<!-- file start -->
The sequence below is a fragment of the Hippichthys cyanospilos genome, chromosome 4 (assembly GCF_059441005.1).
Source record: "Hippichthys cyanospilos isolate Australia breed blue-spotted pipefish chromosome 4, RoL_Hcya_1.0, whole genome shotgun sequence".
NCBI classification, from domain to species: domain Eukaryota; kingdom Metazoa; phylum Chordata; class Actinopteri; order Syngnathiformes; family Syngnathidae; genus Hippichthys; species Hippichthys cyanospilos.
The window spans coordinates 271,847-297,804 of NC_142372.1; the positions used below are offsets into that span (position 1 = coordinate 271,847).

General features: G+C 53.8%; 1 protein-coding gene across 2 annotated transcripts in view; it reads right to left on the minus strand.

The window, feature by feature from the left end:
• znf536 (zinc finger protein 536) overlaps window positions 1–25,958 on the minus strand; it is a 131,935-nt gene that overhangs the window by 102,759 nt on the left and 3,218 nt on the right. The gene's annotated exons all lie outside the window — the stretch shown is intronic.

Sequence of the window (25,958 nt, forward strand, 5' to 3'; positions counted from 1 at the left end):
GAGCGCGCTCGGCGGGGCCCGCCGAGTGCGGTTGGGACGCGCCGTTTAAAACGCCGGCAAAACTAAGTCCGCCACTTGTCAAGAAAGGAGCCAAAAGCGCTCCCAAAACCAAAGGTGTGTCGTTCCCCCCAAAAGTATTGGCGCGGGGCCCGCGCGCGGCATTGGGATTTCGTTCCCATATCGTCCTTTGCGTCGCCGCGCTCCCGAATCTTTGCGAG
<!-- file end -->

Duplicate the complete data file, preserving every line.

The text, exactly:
The sequence below is a fragment of the Hippichthys cyanospilos genome, chromosome 4 (assembly GCF_059441005.1).
Source record: "Hippichthys cyanospilos isolate Australia breed blue-spotted pipefish chromosome 4, RoL_Hcya_1.0, whole genome shotgun sequence".
NCBI classification, from domain to species: domain Eukaryota; kingdom Metazoa; phylum Chordata; class Actinopteri; order Syngnathiformes; family Syngnathidae; genus Hippichthys; species Hippichthys cyanospilos.
The window spans coordinates 271,847-297,804 of NC_142372.1; the positions used below are offsets into that span (position 1 = coordinate 271,847).

General features: G+C 53.8%; 1 protein-coding gene across 2 annotated transcripts in view; it reads right to left on the minus strand.

The window, feature by feature from the left end:
• znf536 (zinc finger protein 536) overlaps window positions 1–25,958 on the minus strand; it is a 131,935-nt gene that overhangs the window by 102,759 nt on the left and 3,218 nt on the right. The gene's annotated exons all lie outside the window — the stretch shown is intronic.

Sequence of the window (25,958 nt, forward strand, 5' to 3'; positions counted from 1 at the left end):
GAGCGCGCTCGGCGGGGCCCGCCGAGTGCGGTTGGGACGCGCCGTTTAAAACGCCGGCAAAACTAAGTCCGCCACTTGTCAAGAAAGGAGCCAAAAGCGCTCCCAAAACCAAAGGTGTGTCGTTCCCCCCAAAAGTATTGGCGCGGGGCCCGCGCGCGGCATTGGGATTTCGTTCCCATATCGTCCTTTGCGTCGCCGCGCTCCCGAATCTTTGCGAG